Boise State University’s new cybersecurity program helps train workers and protect rural communities – GeekWire

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Students work together in the Cyberdome Security Operations Center. (Photo courtesy of Ed Vasko)

Boise State University wants to provide cybersecurity resources to rural organizations while training future industry professionals.

It is the purpose of cyberdomea new initiative led by faculty, staff and students in partnership with Stellar Cyber within the framework of the university Institute for Pervasive Cybersecurity.

Cyberdome goes beyond other cybersecurity degree programs by allowing students to gain real-world experience, working with customers and companies such as PlexTrac before entering the labor market.

There are more than 500,000 cybersecurity job offersbut most entry-level positions require two to three years of experience in addition to a bachelor’s or master’s degree.

Ed Vasko, Director of the Institute for Pervasive Cybersecurity. (Photo courtesy of Boise State University/John Kelly)

Ed Vasko, director of the Institute for Pervasive Cybersecurity, began teaching in 2020 after more than 30 years of experience in cybersecurity. He sought to build a center like the Cyberdome to equip students with the skills required to enter the cybersecurity workforce. Vasko said students rarely have the opportunity to apply their skills with customers in real time.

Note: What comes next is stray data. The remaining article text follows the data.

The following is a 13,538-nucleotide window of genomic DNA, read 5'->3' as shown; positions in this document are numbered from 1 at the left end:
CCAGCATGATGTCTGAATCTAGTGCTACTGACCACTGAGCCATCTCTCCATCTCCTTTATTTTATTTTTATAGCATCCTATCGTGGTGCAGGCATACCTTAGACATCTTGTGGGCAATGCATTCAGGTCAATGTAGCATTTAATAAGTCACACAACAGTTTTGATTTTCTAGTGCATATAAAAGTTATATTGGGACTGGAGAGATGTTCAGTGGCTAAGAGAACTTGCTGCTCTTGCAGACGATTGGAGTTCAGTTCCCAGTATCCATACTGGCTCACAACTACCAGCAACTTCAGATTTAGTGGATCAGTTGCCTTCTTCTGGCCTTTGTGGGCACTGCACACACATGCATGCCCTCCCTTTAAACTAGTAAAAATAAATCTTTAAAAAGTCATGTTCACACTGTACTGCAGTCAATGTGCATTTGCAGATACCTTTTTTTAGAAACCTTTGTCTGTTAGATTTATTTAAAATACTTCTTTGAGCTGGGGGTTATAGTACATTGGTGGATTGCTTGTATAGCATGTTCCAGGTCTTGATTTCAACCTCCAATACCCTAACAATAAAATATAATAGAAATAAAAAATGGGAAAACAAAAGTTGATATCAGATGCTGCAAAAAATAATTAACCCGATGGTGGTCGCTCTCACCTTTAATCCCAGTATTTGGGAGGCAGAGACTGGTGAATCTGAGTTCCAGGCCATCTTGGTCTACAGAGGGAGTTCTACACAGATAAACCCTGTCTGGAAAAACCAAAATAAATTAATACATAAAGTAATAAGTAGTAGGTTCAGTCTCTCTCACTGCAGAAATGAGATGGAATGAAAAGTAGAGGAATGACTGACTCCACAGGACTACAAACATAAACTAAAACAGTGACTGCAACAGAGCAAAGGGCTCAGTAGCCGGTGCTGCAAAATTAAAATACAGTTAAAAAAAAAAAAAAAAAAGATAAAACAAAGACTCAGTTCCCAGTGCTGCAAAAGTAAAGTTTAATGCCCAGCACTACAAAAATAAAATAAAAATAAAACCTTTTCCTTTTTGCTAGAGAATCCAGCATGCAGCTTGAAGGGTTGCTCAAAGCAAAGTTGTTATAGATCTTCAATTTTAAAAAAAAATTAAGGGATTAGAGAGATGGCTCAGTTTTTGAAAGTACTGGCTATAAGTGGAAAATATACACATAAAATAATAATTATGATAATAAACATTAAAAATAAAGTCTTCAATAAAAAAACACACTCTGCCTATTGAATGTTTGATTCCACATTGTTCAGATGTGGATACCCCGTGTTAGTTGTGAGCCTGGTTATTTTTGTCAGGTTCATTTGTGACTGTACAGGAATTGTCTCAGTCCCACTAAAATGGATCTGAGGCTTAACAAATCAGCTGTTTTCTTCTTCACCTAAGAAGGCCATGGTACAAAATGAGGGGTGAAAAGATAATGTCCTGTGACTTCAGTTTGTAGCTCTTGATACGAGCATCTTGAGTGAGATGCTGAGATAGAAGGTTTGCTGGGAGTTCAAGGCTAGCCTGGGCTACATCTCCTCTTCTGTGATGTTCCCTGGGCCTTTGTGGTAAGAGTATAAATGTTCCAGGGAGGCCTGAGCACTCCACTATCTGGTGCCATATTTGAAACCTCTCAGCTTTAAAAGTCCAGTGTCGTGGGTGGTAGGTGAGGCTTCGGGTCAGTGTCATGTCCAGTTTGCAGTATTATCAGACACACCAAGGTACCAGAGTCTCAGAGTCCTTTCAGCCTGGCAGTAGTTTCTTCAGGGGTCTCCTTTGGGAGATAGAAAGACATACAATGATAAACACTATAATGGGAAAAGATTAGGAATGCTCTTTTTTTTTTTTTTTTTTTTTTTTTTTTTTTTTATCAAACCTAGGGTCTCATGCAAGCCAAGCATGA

The Cyberdome is also beneficial for rural customers who lack the cybersecurity capability of their peers in metropolitan areas like Seattle. Rural areas may be more susceptible to attack given the lack of access to resources.

“We’re not just giving our students real-world experience, we’re helping our rural communities stop being the weakest link in the chain,” Vasko said.

Cyberdome is not just for penetration testers and other highly technical students. Governance, Risk, and Compliance students also have the opportunity to engage with clients through hands-on experience conducting risk assessments and audits.

The Idaho Global Entrepreneurial Mission Higher Education Research Council granted the Cyberdome $2.1 million, or $700,000 per year over three years, to support the program. The Idaho Workforce Development Council also provided $267,000 per year for three years to fund stipends for 50-60 students.

Other universities in the Pacific Northwest are also funding new cybersecurity education programs. Washington State University and Eastern Washington University recently landed more than $2 million each from the state’s 2022 Supplementary Operating Budget to create related degree programs.

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